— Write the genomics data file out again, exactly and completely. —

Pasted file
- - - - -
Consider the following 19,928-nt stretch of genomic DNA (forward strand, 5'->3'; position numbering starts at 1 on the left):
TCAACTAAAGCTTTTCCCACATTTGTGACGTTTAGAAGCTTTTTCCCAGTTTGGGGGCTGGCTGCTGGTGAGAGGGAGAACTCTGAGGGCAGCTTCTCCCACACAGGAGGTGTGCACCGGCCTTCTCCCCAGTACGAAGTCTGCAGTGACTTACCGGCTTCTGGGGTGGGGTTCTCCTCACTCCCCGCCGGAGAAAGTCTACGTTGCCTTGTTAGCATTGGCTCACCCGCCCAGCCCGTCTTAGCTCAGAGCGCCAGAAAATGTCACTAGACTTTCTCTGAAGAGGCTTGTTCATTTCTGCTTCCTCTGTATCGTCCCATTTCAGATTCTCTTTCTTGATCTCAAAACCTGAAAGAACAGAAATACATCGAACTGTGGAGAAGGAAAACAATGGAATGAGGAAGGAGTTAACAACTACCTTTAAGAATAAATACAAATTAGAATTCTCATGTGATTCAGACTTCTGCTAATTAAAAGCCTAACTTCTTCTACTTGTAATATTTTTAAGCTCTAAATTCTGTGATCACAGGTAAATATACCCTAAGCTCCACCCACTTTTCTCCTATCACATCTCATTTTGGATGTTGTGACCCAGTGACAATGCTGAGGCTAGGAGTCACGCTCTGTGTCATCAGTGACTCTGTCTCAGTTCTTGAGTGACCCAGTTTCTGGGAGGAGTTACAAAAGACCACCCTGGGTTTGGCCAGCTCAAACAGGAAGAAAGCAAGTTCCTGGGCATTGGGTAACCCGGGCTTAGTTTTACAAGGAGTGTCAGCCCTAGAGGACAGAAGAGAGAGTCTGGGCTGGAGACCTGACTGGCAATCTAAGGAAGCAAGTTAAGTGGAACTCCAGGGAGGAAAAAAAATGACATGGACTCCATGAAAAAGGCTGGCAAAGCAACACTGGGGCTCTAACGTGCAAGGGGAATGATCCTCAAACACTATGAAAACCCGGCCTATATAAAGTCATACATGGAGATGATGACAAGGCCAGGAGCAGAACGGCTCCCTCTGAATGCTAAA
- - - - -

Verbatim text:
Consider the following 19,928-nt stretch of genomic DNA (forward strand, 5'->3'; position numbering starts at 1 on the left):
TCAACTAAAGCTTTTCCCACATTTGTGACGTTTAGAAGCTTTTTCCCAGTTTGGGGGCTGGCTGCTGGTGAGAGGGAGAACTCTGAGGGCAGCTTCTCCCACACAGGAGGTGTGCACCGGCCTTCTCCCCAGTACGAAGTCTGCAGTGACTTACCGGCTTCTGGGGTGGGGTTCTCCTCACTCCCCGCCGGAGAAAGTCTACGTTGCCTTGTTAGCATTGGCTCACCCGCCCAGCCCGTCTTAGCTCAGAGCGCCAGAAAATGTCACTAGACTTTCTCTGAAGAGGCTTGTTCATTTCTGCTTCCTCTGTATCGTCCCATTTCAGATTCTCTTTCTTGATCTCAAAACCTGAAAGAACAGAAATACATCGAACTGTGGAGAAGGAAAACAATGGAATGAGGAAGGAGTTAACAACTACCTTTAAGAATAAATACAAATTAGAATTCTCATGTGATTCAGACTTCTGCTAATTAAAAGCCTAACTTCTTCTACTTGTAATATTTTTAAGCTCTAAATTCTGTGATCACAGGTAAATATACCCTAAGCTCCACCCACTTTTCTCCTATCACATCTCATTTTGGATGTTGTGACCCAGTGACAATGCTGAGGCTAGGAGTCACGCTCTGTGTCATCAGTGACTCTGTCTCAGTTCTTGAGTGACCCAGTTTCTGGGAGGAGTTACAAAAGACCACCCTGGGTTTGGCCAGCTCAAACAGGAAGAAAGCAAGTTCCTGGGCATTGGGTAACCCGGGCTTAGTTTTACAAGGAGTGTCAGCCCTAGAGGACAGAAGAGAGAGTCTGGGCTGGAGACCTGACTGGCAATCTAAGGAAGCAAGTTAAGTGGAACTCCAGGGAGGAAAAAAAATGACATGGACTCCATGAAAAAGGCTGGCAAAGCAACACTGGGGCTCTAACGTGCAAGGGGAATGATCCTCAAACACTATGAAAACCCGGCCTATATAAAGTCATACATGGAGATGATGACAAGGCCAGGAGCAGAACGGCTCCCTCTGAATGCTAAA